Ali Browne,  Zhu, D. and Josephine Mylan also presented together on a related theme, extending analysis to ‘Meat Consumption in Everyday Urban China’ . They stated that today China consumes approximately one third the world’s meat. Increasing global meat production exerts considerable environmental burden on par with energy use and exceeding mobility, while links between ‘over consumption’ of meat and the occurrence of non-communicable diseases and obesity are increasingly identified by health professionals. Dietary guidelines suggestion reductions of meat have been proposed by Chinese government in 2007 and 2016. Their paper drew on qualitative and quantitative data, reporting that ‘reduction of meat consumption’ or ‘non imposed partial vegetarianism’ is entering the repertoire of reflexive attempts to alter food consumption. Those consumers trying to reduce their meat consumption more often explain their actions as a response to trust in quality, and less as a response to environmental concerns. However, meat reduction is largely tied to the body: health, fitness and beauty. The analysis contributes to debates around sustainable consumption, highlighting the importance of the dynamics of everyday life to explaining stability and change in population level patterns in consumption.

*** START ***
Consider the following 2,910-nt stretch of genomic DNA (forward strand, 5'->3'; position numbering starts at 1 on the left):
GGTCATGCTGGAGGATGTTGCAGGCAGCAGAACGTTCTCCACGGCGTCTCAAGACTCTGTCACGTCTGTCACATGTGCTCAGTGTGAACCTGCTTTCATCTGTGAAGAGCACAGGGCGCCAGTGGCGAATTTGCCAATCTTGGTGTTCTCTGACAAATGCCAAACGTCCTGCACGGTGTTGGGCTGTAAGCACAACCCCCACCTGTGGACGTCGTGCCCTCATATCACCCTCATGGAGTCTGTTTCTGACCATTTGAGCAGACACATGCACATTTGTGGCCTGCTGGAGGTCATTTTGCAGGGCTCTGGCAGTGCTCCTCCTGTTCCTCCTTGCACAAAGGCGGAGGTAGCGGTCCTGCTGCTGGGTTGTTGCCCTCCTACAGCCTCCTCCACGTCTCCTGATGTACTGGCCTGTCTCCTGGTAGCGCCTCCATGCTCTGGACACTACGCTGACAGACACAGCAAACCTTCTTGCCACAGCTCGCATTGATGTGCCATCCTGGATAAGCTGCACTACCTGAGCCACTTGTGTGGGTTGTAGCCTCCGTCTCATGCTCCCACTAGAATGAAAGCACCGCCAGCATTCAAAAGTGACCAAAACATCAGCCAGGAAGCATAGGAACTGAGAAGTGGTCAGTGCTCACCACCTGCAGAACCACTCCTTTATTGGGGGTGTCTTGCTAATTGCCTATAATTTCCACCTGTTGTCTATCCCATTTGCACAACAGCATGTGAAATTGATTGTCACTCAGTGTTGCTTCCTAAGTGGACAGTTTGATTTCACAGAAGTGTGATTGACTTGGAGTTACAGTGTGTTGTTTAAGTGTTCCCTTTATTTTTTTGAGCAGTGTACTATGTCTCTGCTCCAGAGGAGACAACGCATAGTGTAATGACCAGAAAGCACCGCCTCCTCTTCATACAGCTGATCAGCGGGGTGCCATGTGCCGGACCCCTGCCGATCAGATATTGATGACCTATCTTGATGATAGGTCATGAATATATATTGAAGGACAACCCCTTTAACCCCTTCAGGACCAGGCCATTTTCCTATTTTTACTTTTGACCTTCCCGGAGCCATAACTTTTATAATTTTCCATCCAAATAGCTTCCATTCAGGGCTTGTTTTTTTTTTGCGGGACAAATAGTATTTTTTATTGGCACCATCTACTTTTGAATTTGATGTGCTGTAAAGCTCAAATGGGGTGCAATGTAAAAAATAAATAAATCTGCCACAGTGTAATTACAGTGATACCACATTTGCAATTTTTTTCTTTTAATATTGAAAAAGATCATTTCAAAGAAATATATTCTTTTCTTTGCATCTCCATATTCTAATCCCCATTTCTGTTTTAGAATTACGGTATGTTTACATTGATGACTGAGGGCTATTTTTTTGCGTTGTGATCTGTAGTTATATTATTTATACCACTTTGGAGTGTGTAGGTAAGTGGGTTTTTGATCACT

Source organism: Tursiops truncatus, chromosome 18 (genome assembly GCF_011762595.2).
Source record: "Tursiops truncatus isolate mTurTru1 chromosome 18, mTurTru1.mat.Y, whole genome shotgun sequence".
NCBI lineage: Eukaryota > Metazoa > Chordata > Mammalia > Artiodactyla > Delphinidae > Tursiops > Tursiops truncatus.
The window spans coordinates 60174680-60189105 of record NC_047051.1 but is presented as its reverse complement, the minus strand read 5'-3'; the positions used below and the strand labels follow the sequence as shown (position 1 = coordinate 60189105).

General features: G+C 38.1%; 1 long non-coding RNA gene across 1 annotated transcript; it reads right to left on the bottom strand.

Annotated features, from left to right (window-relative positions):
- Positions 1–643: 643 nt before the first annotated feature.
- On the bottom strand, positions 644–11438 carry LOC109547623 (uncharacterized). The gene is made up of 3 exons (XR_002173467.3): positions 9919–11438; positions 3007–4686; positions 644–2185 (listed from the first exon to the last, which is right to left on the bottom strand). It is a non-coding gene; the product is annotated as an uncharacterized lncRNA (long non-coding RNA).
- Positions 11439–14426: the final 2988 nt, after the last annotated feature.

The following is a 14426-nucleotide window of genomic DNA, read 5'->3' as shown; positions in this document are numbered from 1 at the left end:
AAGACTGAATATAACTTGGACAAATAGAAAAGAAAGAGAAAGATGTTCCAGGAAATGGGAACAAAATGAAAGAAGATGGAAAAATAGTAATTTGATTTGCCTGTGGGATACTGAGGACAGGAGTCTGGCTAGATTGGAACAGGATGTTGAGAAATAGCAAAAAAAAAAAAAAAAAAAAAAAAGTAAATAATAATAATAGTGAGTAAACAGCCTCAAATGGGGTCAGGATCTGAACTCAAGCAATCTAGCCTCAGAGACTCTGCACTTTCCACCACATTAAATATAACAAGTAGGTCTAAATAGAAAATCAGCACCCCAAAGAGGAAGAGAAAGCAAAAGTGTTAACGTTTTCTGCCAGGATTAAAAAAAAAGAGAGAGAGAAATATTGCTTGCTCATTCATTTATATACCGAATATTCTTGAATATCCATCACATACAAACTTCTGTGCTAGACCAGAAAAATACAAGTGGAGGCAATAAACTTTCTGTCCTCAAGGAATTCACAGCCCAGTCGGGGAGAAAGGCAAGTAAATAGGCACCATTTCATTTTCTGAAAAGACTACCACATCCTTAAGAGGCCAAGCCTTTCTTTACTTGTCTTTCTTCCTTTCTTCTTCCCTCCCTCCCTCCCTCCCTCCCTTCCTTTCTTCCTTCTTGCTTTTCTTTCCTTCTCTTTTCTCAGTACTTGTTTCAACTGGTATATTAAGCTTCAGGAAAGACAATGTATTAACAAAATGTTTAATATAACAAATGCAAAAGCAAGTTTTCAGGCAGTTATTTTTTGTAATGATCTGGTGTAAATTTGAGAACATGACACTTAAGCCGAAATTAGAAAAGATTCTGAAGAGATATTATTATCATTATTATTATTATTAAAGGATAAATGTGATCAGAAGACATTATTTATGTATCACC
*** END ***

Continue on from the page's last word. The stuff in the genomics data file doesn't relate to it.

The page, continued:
Taking research into the family domain, Tally Katz-Gerro gave a paper ‘Environmental Habitus: The Intergenerational Transmission of Environmental Behaviours in Cross-National Comparison(with Itay  Greenspan and Femida Handy), where she reports research concerned with exploring the links between environmental behaviours of three generations to measure the impact of cultural and economic contexts on intergenerational transmission of environmental behaviours.  Tally’s main theoretical heuristic is the notion of environmental habitus, which implies that a pro-environmental stance may run in the family, not necessarily because individuals follow the imperatives of the environmental movement or because they hold an environmental ideology, but because their families hold values and behavioural dispositions of frugality, modesty, or conservation that have consequences for everyday pro-environmental behaviour. Asking if the environmental habitus takes different forms in different national contexts – Israel and South Korea – findings contribute to the understanding of the determinants of environmental behaviour, cross-national differences in environmental behaviour, and the influence of intergenerational social reproduction on environmental orientations.